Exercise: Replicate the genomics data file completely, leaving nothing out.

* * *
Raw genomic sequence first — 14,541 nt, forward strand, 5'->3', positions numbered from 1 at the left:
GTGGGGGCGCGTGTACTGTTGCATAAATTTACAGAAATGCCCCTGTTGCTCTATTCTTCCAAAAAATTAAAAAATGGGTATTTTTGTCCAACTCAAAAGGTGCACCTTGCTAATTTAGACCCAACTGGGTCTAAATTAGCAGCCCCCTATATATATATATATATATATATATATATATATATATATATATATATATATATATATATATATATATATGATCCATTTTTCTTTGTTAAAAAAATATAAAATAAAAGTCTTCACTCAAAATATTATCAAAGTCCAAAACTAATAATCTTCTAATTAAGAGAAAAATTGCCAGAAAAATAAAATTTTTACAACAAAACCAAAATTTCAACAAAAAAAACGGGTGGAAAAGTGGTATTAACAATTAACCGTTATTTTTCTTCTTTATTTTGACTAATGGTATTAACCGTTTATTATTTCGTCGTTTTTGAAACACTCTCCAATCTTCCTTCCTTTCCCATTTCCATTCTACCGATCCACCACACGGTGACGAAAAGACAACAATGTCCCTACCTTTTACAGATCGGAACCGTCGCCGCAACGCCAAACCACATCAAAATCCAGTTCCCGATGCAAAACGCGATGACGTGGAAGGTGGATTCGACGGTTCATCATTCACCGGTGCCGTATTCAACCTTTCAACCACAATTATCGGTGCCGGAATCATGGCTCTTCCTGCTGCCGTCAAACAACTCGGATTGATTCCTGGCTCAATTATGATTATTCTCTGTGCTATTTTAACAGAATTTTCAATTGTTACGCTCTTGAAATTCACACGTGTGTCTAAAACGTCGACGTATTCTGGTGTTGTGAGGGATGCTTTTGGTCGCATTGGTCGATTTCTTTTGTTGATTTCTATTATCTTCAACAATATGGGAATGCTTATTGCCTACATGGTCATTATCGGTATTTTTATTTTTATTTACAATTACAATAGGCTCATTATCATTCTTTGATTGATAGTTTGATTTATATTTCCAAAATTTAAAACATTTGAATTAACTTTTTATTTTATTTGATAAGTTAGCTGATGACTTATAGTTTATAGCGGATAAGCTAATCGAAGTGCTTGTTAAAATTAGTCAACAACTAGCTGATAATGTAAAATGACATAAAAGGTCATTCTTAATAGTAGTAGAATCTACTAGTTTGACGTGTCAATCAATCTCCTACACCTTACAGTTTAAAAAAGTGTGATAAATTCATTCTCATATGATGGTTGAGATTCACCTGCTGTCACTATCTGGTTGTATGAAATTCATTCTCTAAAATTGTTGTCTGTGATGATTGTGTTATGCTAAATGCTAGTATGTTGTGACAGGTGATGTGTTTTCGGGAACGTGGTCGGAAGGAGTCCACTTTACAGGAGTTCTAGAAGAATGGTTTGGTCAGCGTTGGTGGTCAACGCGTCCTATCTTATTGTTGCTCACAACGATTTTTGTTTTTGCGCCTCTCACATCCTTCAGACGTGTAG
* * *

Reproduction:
Raw genomic sequence first — 14,541 nt, forward strand, 5'->3', positions numbered from 1 at the left:
GTGGGGGCGCGTGTACTGTTGCATAAATTTACAGAAATGCCCCTGTTGCTCTATTCTTCCAAAAAATTAAAAAATGGGTATTTTTGTCCAACTCAAAAGGTGCACCTTGCTAATTTAGACCCAACTGGGTCTAAATTAGCAGCCCCCTATATATATATATATATATATATATATATATATATATATATATATATATATATATATATATATATATATGATCCATTTTTCTTTGTTAAAAAAATATAAAATAAAAGTCTTCACTCAAAATATTATCAAAGTCCAAAACTAATAATCTTCTAATTAAGAGAAAAATTGCCAGAAAAATAAAATTTTTACAACAAAACCAAAATTTCAACAAAAAAAACGGGTGGAAAAGTGGTATTAACAATTAACCGTTATTTTTCTTCTTTATTTTGACTAATGGTATTAACCGTTTATTATTTCGTCGTTTTTGAAACACTCTCCAATCTTCCTTCCTTTCCCATTTCCATTCTACCGATCCACCACACGGTGACGAAAAGACAACAATGTCCCTACCTTTTACAGATCGGAACCGTCGCCGCAACGCCAAACCACATCAAAATCCAGTTCCCGATGCAAAACGCGATGACGTGGAAGGTGGATTCGACGGTTCATCATTCACCGGTGCCGTATTCAACCTTTCAACCACAATTATCGGTGCCGGAATCATGGCTCTTCCTGCTGCCGTCAAACAACTCGGATTGATTCCTGGCTCAATTATGATTATTCTCTGTGCTATTTTAACAGAATTTTCAATTGTTACGCTCTTGAAATTCACACGTGTGTCTAAAACGTCGACGTATTCTGGTGTTGTGAGGGATGCTTTTGGTCGCATTGGTCGATTTCTTTTGTTGATTTCTATTATCTTCAACAATATGGGAATGCTTATTGCCTACATGGTCATTATCGGTATTTTTATTTTTATTTACAATTACAATAGGCTCATTATCATTCTTTGATTGATAGTTTGATTTATATTTCCAAAATTTAAAACATTTGAATTAACTTTTTATTTTATTTGATAAGTTAGCTGATGACTTATAGTTTATAGCGGATAAGCTAATCGAAGTGCTTGTTAAAATTAGTCAACAACTAGCTGATAATGTAAAATGACATAAAAGGTCATTCTTAATAGTAGTAGAATCTACTAGTTTGACGTGTCAATCAATCTCCTACACCTTACAGTTTAAAAAAGTGTGATAAATTCATTCTCATATGATGGTTGAGATTCACCTGCTGTCACTATCTGGTTGTATGAAATTCATTCTCTAAAATTGTTGTCTGTGATGATTGTGTTATGCTAAATGCTAGTATGTTGTGACAGGTGATGTGTTTTCGGGAACGTGGTCGGAAGGAGTCCACTTTACAGGAGTTCTAGAAGAATGGTTTGGTCAGCGTTGGTGGTCAACGCGTCCTATCTTATTGTTGCTCACAACGATTTTTGTTTTTGCGCCTCTCACATCCTTCAGACGTGTAG